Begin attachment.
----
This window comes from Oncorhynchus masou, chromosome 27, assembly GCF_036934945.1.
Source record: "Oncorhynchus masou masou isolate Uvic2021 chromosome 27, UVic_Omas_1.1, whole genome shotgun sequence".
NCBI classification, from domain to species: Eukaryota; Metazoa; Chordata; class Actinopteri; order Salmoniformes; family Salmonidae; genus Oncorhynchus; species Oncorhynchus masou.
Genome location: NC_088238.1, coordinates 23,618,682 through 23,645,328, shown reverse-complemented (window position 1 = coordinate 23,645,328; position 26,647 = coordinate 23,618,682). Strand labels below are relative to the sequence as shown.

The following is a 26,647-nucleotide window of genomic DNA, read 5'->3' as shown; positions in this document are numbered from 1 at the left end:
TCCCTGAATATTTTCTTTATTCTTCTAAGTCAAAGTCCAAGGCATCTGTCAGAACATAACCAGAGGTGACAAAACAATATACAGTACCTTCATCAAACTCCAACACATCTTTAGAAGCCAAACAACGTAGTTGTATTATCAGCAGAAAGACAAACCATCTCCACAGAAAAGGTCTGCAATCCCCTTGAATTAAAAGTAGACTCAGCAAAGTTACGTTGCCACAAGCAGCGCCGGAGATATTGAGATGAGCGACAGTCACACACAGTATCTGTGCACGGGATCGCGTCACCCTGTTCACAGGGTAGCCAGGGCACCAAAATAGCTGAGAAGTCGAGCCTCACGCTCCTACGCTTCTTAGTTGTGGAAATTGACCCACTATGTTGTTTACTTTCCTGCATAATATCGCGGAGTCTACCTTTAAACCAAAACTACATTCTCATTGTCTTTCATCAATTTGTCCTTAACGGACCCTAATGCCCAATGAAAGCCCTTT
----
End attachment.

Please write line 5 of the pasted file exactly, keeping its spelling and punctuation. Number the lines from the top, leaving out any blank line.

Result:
The following is a 26,647-nucleotide window of genomic DNA, read 5'->3' as shown; positions in this document are numbered from 1 at the left end: